The Texas Supreme Court has held that “[e]mployees are similarly situated if their circumstances are comparable in all material respects.” Ysleta Indep. Sch. Dist. v. Monarrez, 177 S.W.3d 915, 917 (Tex.2005) (per curiam). The Fifth Circuit has articulated a similar standard, saying that employees are similarly situated if their circumstances are “nearly identical.” See Perez v. Tex. Dep't of Criminal Justice, Institutional Div., 395 F.3d 206, 213 (5th Cir.2004); Okoye v. Univ. of Tex. Houston Health Sci. Ctr., 245 F.3d 507, 514 (5th Cir.2001). When applying these standards to cases alleging disparate treatment in terms of pay, the material factors we consider are whether the claimant and comparator have similar levels of experience or education, similar levels of seniority, and similar disciplinary records. See Cooper v. S. Co., 390 F.3d 695, 741, 743, 745 (11th Cir.2004), overruled on other grounds by Ash v. Tyson Foods, Inc., 546 U.S. 454 (2006).

Glover and F.O. do not have similar levels of educational attainment, which is apparent from their assignments to different horizontal bands. F.O. graduated from the College in 1995 with a “Graphic Arts/Desktop & Electronic Publishing Certificate.” There is no indication that she pursued a higher degree either before or after 1997, when she returned to the College as a full-time faculty member. Glover, by contrast, has a master's degree in business administration from Stephen F. Austin State University.

Glover and F.O. are also dissimilar in terms of seniority. Glover started teaching at the College in 2001, four years after F.O. Courts have recognized that employees are not similarly situated when they lack comparable years of service. See id. at 743 (prima facie case not shown where comparators were more senior by six years); Hobbs v. Ketera Techs., Inc., 865 F.Supp.2d 719, 730 (N.D.Tex.2012) (prima facie case not shown where claimant had been working for the employer for over a year, whereas comparator had been working for approximately six months). Based on their different levels of educational attainment and tenure at the College, we conclude that Glover and F.O. are not similarly situated or “nearly identical.” Thus, even if we assumed that Glover was treated less favorably than F.O., Glover has still failed to establish a prima facie case of gender discrimination.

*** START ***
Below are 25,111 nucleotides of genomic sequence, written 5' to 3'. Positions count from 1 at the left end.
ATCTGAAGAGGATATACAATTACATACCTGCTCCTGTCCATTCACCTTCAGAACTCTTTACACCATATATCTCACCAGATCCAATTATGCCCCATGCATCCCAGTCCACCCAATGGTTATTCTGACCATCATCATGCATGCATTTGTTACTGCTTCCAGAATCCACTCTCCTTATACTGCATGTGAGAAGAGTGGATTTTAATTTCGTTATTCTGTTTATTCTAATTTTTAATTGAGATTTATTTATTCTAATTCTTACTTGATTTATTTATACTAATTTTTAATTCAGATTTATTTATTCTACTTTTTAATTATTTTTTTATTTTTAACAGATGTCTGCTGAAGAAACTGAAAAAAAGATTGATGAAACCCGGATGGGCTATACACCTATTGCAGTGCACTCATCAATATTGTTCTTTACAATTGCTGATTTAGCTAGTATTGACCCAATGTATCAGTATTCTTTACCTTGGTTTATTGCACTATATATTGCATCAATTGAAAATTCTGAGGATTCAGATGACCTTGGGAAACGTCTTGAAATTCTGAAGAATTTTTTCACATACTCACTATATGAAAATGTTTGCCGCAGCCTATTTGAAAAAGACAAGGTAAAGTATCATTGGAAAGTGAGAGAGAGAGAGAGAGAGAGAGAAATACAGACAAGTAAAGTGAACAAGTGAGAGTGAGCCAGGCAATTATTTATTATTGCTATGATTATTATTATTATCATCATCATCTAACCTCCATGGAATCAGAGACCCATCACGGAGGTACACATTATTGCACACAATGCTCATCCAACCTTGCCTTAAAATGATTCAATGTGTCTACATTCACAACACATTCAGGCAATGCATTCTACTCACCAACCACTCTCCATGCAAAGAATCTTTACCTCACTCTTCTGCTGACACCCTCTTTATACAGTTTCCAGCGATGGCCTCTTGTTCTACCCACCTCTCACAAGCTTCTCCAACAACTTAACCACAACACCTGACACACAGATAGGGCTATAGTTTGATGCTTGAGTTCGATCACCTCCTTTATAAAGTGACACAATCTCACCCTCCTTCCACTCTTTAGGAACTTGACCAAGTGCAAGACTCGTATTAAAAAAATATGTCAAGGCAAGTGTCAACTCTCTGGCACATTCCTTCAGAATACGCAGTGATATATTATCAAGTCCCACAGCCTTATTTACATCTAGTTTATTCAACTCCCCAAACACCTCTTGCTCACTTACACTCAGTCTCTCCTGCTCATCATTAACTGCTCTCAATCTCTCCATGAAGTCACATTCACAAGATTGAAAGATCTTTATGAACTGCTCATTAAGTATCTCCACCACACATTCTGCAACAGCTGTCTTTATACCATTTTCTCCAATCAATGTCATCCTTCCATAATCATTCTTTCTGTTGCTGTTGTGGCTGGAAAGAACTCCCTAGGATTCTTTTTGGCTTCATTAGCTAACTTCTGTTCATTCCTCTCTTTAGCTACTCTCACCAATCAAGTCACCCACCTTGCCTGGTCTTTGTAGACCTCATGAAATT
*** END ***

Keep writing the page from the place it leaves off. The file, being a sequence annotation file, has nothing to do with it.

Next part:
2. Glover is not similarly situated to C.J. either.

In his next claim, Glover argues that he was treated less favorably than C.J. because the College granted her request for an adjustment in pay, whereas his request was denied. Since 2007, when the new pay scales were implemented, C.J. has had a higher rate of pay than Glover, but her annual salary has still been lower because of her shorter term contracts. Apparently believing that he is entitled to even more pay than C.J., Glover contends that he has suffered disparate treatment as the result of gender discrimination.

The College did not specifically argue in its plea to the jurisdiction that Glover was not similarly situated to C.J. Instead, the College argued in a reply that C.J. could not be considered as a comparator because she was not named in either the charge of discrimination or the original petition. On appeal, the College asserts for the first time that Glover is not similarly situated to C.J. because C.J. has been teaching for a longer period of time. As we stated above, this argument challenges the existence of jurisdictional facts. On interlocutory appeal, this court must address a defendant's jurisdictional arguments, regardless of whether they were raised in the trial court. See Dallas Metrocare Servs. v. Juarez, 420 S.W.3d 39, 41 (Tex.2013) (per curiam); Univ. of Tex. M.D. Anderson Cancer Ctr. v. Baker, 401 S.W.3d 246, 262 (Tex.App.-Houston [14th Dist.] 2012, pet. filed). Because the parties have fully briefed the issue here, we now consider their arguments whether Glover and C.J. are similarly situated. If the record conclusively negates this jurisdictional fact, then the suit must be dismissed. See Rusk State Hosp. v. Black, 392 S.W.3d 88, 96 (Tex.2012).

Glover and C.J. are similar in the sense that they each have master's degrees, but their professional experience varies widely. Glover has sixteen more years in “full time industry,” whereas C.J. has seven more years of teaching experience. Because of her relative seniority at the College, C.J. has accrued a higher rate of pay over the years. That pay rate was maintained when the College implemented its new pay scales in 2007.

Consistent with our previous analysis with respect to F.O., we conclude that Glover and C.J. are not similarly situated. Glover's tenure at the College is shorter than C.J.'s by seven years. Their circumstances are not “nearly identical” for comparison purposes. See Cooper, 390 F.3d at 743.


We sustain the College's second issue that Glover is unable to establish a prima facie case of gender discrimination. In the absence of essential jurisdictional facts, the plea to the jurisdiction must be granted. Therefore, we reverse and render judgment dismissing Glover's suit.